Judith Collins claims people feel 'very segregated' because of calls for more diversity

National leader Judith Collins has blasted concerns about lack of diversity in society, claiming "people have felt very segregated" because of it - but she has no plans to get rid of the Māori electorates. 

Collins was asked during a Q&A with Te Awamutu locals on Friday if she agreed that society had become more segregated. She did, saying there is "this chopping up of society into hating each other". 

Collins said it was "so awful" when she was criticised in May for asking if there was something wrong with her being white after then-National leader Todd Muller revealed an all-Caucasian frontbench - Collins included. 

"I think one of the things I felt was so awful recently, is when I was asked by media if I was worried about diversity in the National Party and I was in the frontbench," Collins told the Te Awamutu locals. 

"I just said, 'well, is there something wrong with me being white?' That was like a bomb went off in media-land. I mean, the fact is, you are who you are and everybody needs to understand we're all in it together.

"If Māori do well, if everyone else does well, Pākehā - everyone needs to be in it together. My son is Samoan and European and Chinese a little bit. He's just a kid - he's not something else.

"People have felt very segregated. It is true that Māori are way overrepresented in the poverty statistics and everything else. But the best thing to do is to get kids taught at school, look after your own kids and be careful."

Collins said she had no plans to remove the Māori electorate seats, despite one of the locals suggesting it's unfair because "we have politicians in Parliament there to represent Māori only". 

Collins said there are more important things for her to worry about.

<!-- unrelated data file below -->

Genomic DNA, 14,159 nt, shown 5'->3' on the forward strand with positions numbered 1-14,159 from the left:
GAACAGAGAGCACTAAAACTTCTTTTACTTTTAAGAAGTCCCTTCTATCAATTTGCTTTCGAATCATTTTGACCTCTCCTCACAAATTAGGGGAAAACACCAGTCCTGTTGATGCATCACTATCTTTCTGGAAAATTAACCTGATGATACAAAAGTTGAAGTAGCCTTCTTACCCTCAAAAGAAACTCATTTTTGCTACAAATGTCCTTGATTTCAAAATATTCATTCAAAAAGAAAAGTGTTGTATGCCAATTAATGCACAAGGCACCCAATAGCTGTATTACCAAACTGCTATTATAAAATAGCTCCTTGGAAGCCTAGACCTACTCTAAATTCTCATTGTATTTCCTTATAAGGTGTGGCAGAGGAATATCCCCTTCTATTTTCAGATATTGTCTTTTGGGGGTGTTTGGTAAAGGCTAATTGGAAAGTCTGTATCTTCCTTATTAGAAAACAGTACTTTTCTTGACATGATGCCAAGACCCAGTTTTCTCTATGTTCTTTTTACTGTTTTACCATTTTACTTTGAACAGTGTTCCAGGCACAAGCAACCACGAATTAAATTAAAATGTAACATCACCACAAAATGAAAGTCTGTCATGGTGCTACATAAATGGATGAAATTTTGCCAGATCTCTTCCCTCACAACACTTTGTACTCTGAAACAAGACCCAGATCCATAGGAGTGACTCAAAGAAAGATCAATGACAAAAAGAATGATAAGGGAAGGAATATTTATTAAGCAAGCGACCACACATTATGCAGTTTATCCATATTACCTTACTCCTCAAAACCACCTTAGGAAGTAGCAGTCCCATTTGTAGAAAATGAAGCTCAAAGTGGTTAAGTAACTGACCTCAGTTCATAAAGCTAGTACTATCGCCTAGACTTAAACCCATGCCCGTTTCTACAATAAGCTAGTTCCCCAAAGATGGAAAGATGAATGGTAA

"I know what you mean but I'm not actually going to fix that one. I've got to be honest about it, I won't tell you I'll fix something if I'm not going to. But I do think that the big thing is for Parliament to actually represent everybody," Collins said. 

"I represent people of Papakura. That doesn't mean to say I can't represent you too and your views on things. But everyone has their different things and we still have Māori electorates. 

"We've always said in the National Party, they'll be gone when people don't think they're relevant anymore, and right at the moment, just having people engaged and thinking about politics, it doesn't worry me that much.

"I just think there are bigger things to do, and the biggest thing we can deal with is the economy at the moment... people being in jobs."

Collins became National Party leader last month after Muller stepped down. He came under fire for his two caucus reshuffles as leader, due to the lack of diversity on his frontbench.  

Collins ended up resolving the diversity doubt by promoting former leader Simon Bridges, who is Māori, to number four, followed by Dr Shane Reti - also Māori - at number five. 

But it wasn't intentional, apparently. Collins told Magic Talk at the time she would not consider diversity when reshuffling her caucus and would "not be distracted by people's gender or ethnicity".

"I've never really thought ethnicity was all that important - I'm an ethnic minority in my own home," she said at the time, referring to the fact her husband is Samoan.

"I am someone who believes [the decision should be made] utterly on merit... you pick the right people for the job, and that job is to do what you have to do and not worry too much about how they look, what their gender is or anything else."

Collins told The Hui last month she has been approached by several would-be candidates who are keen to run in the Māori seats and is exploring the possibility.